- Simpler .NET components. Five years ago most components vendors were US-based. Today, the Internet has empowered many vendors outside the US to compete on price alone for the simpler components. One only need look at the number of the vast number of Internet Email Components for .NET to see this trend for what it is.
- Small-project Outsourcing. Another trend near and not-so-dear to many developer’s hearts - outsourcing - is all about being able to offer development services for less. Look at places like RentACoder where you can have small projects developed for literally a tiny fraction of what it would cost to hire a developer in the US to do the same work (smart and entrepreneurial developers should see this as an opportunity rather than a problem…) Today RentACoder’s projects are simple and inexpensive; tomorrow, who knows?
- RSS vs. incredibly fragmented and expensive alternatives to content syndication; RSS is simply XML, after all.
- Wikis, "The simplest thing that could possibly work" according to the Wiki’s inventor Ward Cummingham have edged out many commerical collaboration solutions, and most people say they do it better than what came before.
- MySQL started out as a simple and basic alternative to Oracle, SQL Server, and DB2. When you look at all the people who deployed early versions of MySQL because of its price (optionally free) instead of going with one of the big three, you realized that good enough really was an important concept at play. Now MySQL v5.0 is out and has stored procedures, triggers, views, and more. And if MySQL ever becomes good enough for everybody, Oracle, Microsoft, and IBM can’t compete at their margins.
I could go on, but those should be enough to help you understand the concept if my abstract description wasn’t enough.
Actually, if you think of another example, it would be cool if you would make a comment here and let me and my readers know about it!
1 - Also note that Christensen defined the term "innovation" to encompass a broader scope than just what we think of as technologies. He included business models as innovations too.
Jul 19th, 2004 | Miscellaneous, Programming
Though my blog has been quiet for several days, it doesn’t mean I haven’t been working on online projects. Since I launched it over a week ago, http://www.dotnetinfluencers.org/ has taken a lot of my time, but it is coming along better than I had hoped for! If you not familiar with what I’m doing over at dotnetinfluencers.org, basically it is a Wiki, but with a twist. Instead of a normal wiki where everyone is encouraged just to write stuff, I’m encouraging people to help me define an XML schema about people, activities, events, and so forth related to .NET programming.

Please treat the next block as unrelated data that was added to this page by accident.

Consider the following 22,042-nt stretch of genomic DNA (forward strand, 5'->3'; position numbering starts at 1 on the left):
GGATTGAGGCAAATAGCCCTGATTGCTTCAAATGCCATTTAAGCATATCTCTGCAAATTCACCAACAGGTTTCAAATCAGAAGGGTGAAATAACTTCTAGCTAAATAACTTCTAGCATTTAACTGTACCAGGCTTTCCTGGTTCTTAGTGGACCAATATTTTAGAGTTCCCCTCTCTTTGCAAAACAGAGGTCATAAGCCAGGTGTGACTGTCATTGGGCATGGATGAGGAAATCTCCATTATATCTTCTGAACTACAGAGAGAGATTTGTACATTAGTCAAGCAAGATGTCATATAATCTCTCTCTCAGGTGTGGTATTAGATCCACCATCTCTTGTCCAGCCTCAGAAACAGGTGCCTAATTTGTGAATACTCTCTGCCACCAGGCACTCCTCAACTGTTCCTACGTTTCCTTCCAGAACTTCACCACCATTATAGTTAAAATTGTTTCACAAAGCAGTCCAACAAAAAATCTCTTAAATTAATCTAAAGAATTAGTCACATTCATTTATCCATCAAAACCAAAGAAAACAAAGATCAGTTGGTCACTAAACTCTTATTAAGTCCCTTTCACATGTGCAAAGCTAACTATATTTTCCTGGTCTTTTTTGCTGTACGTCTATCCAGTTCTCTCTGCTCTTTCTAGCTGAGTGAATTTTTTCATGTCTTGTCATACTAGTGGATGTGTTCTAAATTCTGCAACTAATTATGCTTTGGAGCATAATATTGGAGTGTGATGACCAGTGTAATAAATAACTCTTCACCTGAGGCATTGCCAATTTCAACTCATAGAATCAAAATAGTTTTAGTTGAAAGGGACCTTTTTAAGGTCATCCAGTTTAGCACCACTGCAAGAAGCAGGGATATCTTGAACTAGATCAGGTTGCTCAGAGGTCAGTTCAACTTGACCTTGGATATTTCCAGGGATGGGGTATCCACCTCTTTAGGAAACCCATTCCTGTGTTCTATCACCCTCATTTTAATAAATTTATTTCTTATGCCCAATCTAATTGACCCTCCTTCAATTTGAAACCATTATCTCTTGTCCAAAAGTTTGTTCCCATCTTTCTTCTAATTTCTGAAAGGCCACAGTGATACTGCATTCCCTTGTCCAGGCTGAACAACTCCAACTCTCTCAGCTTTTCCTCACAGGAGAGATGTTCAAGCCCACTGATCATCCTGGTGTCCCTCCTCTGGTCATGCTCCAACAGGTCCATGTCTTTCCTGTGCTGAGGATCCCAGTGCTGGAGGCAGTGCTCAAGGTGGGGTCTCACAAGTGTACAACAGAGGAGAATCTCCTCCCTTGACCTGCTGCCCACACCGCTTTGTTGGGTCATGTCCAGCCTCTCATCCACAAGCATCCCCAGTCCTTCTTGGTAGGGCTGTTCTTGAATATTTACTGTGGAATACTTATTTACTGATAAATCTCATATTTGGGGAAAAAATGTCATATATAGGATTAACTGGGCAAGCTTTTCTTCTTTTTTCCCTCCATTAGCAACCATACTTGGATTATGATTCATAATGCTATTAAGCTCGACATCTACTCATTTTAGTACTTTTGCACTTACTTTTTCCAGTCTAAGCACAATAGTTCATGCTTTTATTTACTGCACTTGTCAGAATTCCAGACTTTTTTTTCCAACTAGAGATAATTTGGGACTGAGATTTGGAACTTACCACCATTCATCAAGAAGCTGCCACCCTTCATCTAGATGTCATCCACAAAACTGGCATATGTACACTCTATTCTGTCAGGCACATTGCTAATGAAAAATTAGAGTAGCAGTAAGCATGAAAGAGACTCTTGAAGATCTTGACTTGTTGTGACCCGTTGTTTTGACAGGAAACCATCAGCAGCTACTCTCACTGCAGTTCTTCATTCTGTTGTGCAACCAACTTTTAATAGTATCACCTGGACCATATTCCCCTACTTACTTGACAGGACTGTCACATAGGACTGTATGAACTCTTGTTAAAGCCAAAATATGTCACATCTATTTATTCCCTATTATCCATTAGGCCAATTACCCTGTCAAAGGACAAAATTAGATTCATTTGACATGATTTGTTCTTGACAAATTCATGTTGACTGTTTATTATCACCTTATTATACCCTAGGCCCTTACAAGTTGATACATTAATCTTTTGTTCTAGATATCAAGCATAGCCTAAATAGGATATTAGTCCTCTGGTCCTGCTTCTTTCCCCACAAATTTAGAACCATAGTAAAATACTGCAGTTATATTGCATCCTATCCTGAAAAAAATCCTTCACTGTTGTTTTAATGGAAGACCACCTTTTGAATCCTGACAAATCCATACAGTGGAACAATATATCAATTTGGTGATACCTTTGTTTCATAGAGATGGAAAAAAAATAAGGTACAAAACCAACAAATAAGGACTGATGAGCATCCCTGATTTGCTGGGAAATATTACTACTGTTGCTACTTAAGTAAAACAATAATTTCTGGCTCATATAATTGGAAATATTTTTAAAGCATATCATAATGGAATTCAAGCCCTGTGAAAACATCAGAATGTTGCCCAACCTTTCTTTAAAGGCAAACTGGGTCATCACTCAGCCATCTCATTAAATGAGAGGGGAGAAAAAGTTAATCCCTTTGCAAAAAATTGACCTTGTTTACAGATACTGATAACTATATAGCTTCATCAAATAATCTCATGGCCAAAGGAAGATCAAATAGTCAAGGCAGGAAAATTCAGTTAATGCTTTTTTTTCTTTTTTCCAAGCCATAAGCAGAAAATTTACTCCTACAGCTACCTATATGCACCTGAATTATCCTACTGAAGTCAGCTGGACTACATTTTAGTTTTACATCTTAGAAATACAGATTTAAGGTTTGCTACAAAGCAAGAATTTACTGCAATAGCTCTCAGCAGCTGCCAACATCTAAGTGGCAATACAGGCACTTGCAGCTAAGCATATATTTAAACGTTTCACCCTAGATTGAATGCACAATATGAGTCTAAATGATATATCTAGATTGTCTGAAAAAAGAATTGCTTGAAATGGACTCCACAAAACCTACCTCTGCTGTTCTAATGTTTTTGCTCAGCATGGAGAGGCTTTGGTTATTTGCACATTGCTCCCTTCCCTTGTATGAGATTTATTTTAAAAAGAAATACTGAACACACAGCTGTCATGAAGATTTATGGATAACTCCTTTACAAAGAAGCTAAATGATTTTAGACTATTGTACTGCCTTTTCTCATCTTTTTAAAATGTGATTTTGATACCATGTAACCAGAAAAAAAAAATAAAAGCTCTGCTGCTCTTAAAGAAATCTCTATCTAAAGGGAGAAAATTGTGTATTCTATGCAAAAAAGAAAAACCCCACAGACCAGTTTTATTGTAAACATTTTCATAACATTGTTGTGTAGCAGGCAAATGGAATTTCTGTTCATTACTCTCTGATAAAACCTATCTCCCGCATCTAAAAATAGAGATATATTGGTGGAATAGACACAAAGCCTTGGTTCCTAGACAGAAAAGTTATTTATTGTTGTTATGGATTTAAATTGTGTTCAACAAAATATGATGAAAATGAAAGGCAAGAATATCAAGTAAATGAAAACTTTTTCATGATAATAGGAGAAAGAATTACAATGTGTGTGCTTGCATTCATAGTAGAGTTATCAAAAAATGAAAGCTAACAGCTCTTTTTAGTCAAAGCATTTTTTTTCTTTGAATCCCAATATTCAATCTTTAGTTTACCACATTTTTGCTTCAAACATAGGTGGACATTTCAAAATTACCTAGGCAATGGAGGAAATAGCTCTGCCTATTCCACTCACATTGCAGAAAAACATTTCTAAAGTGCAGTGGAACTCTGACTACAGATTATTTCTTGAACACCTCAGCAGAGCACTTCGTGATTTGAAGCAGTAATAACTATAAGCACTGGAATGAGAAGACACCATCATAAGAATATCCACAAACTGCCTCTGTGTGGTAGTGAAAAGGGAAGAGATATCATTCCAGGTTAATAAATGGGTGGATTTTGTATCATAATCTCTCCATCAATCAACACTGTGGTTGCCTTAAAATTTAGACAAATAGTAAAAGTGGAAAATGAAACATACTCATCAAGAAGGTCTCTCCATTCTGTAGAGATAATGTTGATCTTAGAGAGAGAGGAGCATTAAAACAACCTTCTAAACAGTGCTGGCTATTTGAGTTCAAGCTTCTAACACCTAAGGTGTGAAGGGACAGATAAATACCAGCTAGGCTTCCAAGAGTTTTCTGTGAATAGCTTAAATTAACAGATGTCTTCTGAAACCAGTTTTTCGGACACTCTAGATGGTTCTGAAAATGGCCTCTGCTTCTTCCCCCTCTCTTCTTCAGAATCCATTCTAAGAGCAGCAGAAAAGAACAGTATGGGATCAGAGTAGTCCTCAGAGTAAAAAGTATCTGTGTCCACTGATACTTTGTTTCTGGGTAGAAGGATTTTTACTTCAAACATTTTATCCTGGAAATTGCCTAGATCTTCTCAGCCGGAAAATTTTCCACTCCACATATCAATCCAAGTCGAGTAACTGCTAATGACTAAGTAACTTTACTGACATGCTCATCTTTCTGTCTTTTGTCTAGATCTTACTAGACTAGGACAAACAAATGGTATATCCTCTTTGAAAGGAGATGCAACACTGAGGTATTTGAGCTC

The idea is instead of a lot of writing define a list of properties for each item and then programatically we can generate lists based on those properties. I’m using FlexWiki and it has a language called WikiTalk which we’ll use to process the properties and provide the lists. Just to give you an idea of what I’m talking about, here is most of the actual text at this moment for a Wiki page about MSDN Magazine (the properties are the list of the colons, the values on the right; to understand the rest you’ll need to learn about WikiFormatting):
:Summary: About MSDN Magazine
PeriodicalName: MSDN Magazine
PeriodicalFormerNames: MicrosoftSystemsJournal, MicrosoftInteractiveDeveloper
From the above and numerous other wiki "topics", we can generate an automatic list of periodicals on dotNetInfluencers.org:, and/or many other lists. Now don’t those page properties look suspiciously like attributes or subelements of an XML element? I thought you’d think so… If you haven’t seen dotNetInfluencers.org, check it out. Browse around to get a feel for the site, and then add yourself and/or anything related to .NET. Better yet, if you’d like to help me build this site to the point we can define and public the XML Schema which is the purpose and goal of the site, send an email to mikes (at) xtras.net.
UPDATE: This project is no more and my email address has changed.
Jul 11th, 2004 | Miscellaneous
On Monday July 5th, 2004 I blogged about a project on which I was working. That project was a Wiki based on FlexWiki located at www.dotNetInfluencers.org, and it is now live and public on the Internet.
Click Purpose and Goals to read what I’m attempting to accomplish with dotNetInfluencers.org. If you are cynical and believe I might have a hidden agenda (as some of my friends told me people might question why I launched the site), please read this.
As it is wiki, it is designed to be a community project. I am the catalyst for launching it, and I wrote some ground rules for participation, but if it is to succeed it will be because the community drives it, and it is succeeds, it will be the community that benefits.
If you think this is a worthwhile project please blog about it and/or suggest to three .NET Influencers you know they add to their resume on the site (and it doesn’t have to be complete; they can just start listing their activities and recognitions with a note that it will be completed later.) For example, here is the list of people I’ve added already but for which most I don’t have an influencer resume.
Anyone with a blog about .NET, please list it.
Also, I encourage not just the .NET Influencers themselves but also Magazine publishers, Book publishers, Conference promoters, Training companies, and other organizations whose business involves .NET Influencers to post their list of books and authors, magazine articles and authors, conferences and sessions, training courses and trainers, and more. This is a site whose purpose is to collect and collate information about the community, and it won’t succeed unless the community contributes.
Thanks in advance for your help to make dotNetInfluencers.org a success.